A day out and about today---traveling to what they call the South Shore in Nova Scotia. That is the shore opposite the one where we are staying so we drove east on the main highway to the town of Middleton and then went south toward Bridgewater. The road that bisects this portion of the Province between the two towns is wooded and it is becoming clearer daily that an early autumn is beginning here. Hints of red and yellow are appearing in trees and we could see color in leaves of trees here and there as we drove along.
It was a pleasant drive south to Bridgewater. We passed through many small communities, most of them with no businesses at all in them, only a sign to indicate that one was entering the community and then some houses and then on to the next one. We drove to the community of New Germany, which is almost to Bridgewater, and found it interesting because it was in this area that 300 German immigrants came to Nova Scotia in 1750. They actually landed in Lunenburg which is on the coast of the South Shore but they made their way inland and settled in the forest area where they could make their living in ways other than fishing. Today, New Germany is a small community but there is one of the few Lutheran Churches outside of Halifax there with a cemetery containing the graves of German pioneers who arrived in Nova Scotia long ago.
There is a very nice and long lake surrounding New Germany also. We stopped for a bit beside it as we entered the community and then rode along beside it for a good distance beyond the little town.
We soon entered Bridgewater, which is one of the larger towns in Nova Scotia. It has many areas for shopping and a river running through the town that divides it into two sections. There are two roads that run on either side of the river and one can choose one to drive beside the river. We chose the river on the western side which runs beside the river and then the river empties into the Atlantic Ocean so one can drive beside water for many miles.
The road soon led us to the small community of La Have which famous for the La Have Bakery where we stopped and bought sandwiches, tea, and cookies to have for lunch. We drove just a short distance down the road and found the Point Park Lighthouse and picnic area and enjoyed our lunch on land that had been claimed by the French in 1632 and they had established a fort there to protect their interests alongside the river that joins the ocean at that point. We soon realized that we had been to this same place when we were in Nova Scotia in 2008. There is a cannon by which I had my picture taken then so we took another one to compare it to when we get home.
Driving just down the road a bit more we found Crescent Beach and stopped off there to walk on the beach and get our feet into the Atlantic Ocean briefly. This was the first time since we had owned Bo that he had been to a beach. He walked down the beach with us as the waves came in getting his feet wet. He stopped to smell various things in the sand and acted like he thoroughly enjoyed being there. We collected some shells and driftwood and enjoyed the bright sunshine and the blue sky with white puffy clouds.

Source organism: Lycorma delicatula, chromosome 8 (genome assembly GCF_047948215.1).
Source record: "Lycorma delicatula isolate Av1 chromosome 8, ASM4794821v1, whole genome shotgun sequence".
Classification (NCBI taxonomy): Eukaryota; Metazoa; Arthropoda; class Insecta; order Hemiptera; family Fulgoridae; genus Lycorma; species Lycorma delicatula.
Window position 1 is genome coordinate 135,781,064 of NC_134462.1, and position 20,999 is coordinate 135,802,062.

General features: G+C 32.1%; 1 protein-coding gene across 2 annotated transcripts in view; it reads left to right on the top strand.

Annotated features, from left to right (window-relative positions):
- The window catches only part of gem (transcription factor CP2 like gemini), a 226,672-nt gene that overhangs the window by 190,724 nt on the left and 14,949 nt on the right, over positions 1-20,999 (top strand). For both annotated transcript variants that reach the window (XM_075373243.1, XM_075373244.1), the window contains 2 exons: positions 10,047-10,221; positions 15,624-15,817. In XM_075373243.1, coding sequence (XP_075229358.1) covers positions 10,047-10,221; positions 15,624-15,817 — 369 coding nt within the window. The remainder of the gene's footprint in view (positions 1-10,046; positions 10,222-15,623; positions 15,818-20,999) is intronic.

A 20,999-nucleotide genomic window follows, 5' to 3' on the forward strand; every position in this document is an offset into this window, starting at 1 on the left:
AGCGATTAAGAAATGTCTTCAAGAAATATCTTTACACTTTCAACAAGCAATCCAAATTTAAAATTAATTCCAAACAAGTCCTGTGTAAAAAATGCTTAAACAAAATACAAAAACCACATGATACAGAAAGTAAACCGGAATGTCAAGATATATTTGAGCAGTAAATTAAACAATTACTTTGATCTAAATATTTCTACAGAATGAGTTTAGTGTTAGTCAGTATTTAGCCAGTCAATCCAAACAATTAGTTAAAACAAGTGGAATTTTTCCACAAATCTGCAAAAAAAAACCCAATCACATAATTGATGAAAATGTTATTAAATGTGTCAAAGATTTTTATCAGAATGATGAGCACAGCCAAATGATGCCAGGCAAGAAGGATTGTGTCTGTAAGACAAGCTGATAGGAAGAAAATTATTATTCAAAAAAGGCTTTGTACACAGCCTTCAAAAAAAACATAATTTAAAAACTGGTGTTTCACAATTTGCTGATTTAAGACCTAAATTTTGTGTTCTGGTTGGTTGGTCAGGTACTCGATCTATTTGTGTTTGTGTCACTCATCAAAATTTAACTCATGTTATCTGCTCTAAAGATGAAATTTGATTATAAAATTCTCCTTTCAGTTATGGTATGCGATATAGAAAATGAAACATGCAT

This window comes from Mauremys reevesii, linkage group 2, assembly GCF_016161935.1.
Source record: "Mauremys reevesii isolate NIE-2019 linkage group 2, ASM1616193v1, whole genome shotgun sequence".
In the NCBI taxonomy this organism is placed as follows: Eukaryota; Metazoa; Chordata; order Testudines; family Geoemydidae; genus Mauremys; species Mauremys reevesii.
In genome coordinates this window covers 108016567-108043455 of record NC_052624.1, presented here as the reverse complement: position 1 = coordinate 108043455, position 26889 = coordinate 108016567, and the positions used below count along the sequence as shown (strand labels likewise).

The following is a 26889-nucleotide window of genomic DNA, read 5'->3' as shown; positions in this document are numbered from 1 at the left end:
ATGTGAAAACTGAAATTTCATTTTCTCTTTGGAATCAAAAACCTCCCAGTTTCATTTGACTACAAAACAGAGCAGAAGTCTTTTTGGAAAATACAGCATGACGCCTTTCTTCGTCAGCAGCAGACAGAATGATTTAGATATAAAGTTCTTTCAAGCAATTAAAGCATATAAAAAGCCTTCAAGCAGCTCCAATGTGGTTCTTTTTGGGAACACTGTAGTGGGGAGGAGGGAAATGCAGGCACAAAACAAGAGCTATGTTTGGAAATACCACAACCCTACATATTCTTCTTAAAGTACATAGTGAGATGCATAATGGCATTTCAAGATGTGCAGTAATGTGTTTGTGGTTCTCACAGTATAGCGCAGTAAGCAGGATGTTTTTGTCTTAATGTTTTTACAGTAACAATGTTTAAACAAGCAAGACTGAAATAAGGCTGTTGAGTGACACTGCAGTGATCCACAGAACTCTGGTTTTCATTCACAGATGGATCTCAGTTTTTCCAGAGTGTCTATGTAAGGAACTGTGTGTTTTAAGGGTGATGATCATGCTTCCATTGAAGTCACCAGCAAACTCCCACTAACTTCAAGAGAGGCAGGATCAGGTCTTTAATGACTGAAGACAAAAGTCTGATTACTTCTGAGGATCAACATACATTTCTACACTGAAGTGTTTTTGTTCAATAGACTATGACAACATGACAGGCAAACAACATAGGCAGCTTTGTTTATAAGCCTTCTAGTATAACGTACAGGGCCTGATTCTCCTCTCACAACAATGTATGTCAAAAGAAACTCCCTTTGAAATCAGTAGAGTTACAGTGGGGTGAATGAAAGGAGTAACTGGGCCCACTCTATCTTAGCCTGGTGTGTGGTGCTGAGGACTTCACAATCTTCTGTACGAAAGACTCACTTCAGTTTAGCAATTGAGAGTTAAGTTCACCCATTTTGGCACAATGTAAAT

We continued down the road to Brooklyn and Liverpool, both quaint towns that resemble British ones in many ways, with well kept homes and decorative gardens. Some of the streets bear British names and the Mersey River runs through them. This same river begins north in the national park and is a slow, lazy small river but when it reaches the ocean at Liverpool it is wide and faster moving and is used by a power company to produce electricity.
Leaving Liverpool, we began the drive home again through largely forested areas that lead to small communities, some of which have only signs to let the visitor know it exists. The road back to Annapolis Royal is long and not very exciting but it was a pleasant drive through the tree covered hilly landscape.
We always are glad to arrive back at our cottage in Parker’s Cove after exploring some of the area. It is great to get comfortable and sit on the porch with some coffee and just stare at the bay in front of us, watching the seabirds doing their antics and the fishing boats bobbing up and down in the water at high tide.
I am thankful for the time to relax in such a beautiful place and reflect upon the goodness of God and the bounty of the earth displayed here. Abundance is seen in the crops grown in the Annapolis Valley and the variety of fish and wildlife in this area, the work it provides for the local persons, and the food it supplies to those who want to enjoy it. One can drive north and west and see farms growing crops of many kinds. One can drive south and east and see the fishing industry at work in many ways. Boats are constantly coming and going on the Bay of Fundy bringing in their catch to please locals and visitors and to be packaged for sale on the market.
The beauty of the earth is on display here and the result of human care and industry can be seen in so many ways. It is truly a place that can soothe the soul and spirit.
“You make springs gush forth in the valleys; they flow between the hills…By the streams the birds of the air have their habitation; they sing among the branches, From your lofty abode you water the mountains; the earth is satisfied with the fruit of your work…O Lord, how manifold are our works! In wisdom you have made them all.”
(Psalm 104:10, 12-13, 24a)